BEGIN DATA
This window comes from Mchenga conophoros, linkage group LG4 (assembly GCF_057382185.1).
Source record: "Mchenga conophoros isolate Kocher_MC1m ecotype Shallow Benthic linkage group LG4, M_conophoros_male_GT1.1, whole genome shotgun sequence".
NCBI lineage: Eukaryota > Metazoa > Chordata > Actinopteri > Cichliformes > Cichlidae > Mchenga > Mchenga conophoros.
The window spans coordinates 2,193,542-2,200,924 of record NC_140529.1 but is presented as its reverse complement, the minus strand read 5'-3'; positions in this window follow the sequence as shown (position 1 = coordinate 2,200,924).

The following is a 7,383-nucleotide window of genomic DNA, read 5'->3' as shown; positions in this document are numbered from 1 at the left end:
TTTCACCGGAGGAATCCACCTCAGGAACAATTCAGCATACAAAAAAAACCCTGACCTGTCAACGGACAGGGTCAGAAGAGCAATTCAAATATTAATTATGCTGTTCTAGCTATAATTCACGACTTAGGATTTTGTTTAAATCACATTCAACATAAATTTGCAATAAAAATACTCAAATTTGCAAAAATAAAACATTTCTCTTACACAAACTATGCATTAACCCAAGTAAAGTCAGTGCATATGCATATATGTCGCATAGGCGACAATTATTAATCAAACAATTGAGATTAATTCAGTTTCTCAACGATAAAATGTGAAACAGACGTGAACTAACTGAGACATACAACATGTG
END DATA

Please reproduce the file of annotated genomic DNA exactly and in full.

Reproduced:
This window comes from Mchenga conophoros, linkage group LG4 (assembly GCF_057382185.1).
Source record: "Mchenga conophoros isolate Kocher_MC1m ecotype Shallow Benthic linkage group LG4, M_conophoros_male_GT1.1, whole genome shotgun sequence".
NCBI lineage: Eukaryota > Metazoa > Chordata > Actinopteri > Cichliformes > Cichlidae > Mchenga > Mchenga conophoros.
The window spans coordinates 2,193,542-2,200,924 of record NC_140529.1 but is presented as its reverse complement, the minus strand read 5'-3'; positions in this window follow the sequence as shown (position 1 = coordinate 2,200,924).

The following is a 7,383-nucleotide window of genomic DNA, read 5'->3' as shown; positions in this document are numbered from 1 at the left end:
TTTCACCGGAGGAATCCACCTCAGGAACAATTCAGCATACAAAAAAAACCCTGACCTGTCAACGGACAGGGTCAGAAGAGCAATTCAAATATTAATTATGCTGTTCTAGCTATAATTCACGACTTAGGATTTTGTTTAAATCACATTCAACATAAATTTGCAATAAAAATACTCAAATTTGCAAAAATAAAACATTTCTCTTACACAAACTATGCATTAACCCAAGTAAAGTCAGTGCATATGCATATATGTCGCATAGGCGACAATTATTAATCAAACAATTGAGATTAATTCAGTTTCTCAACGATAAAATGTGAAACAGACGTGAACTAACTGAGACATACAACATGTG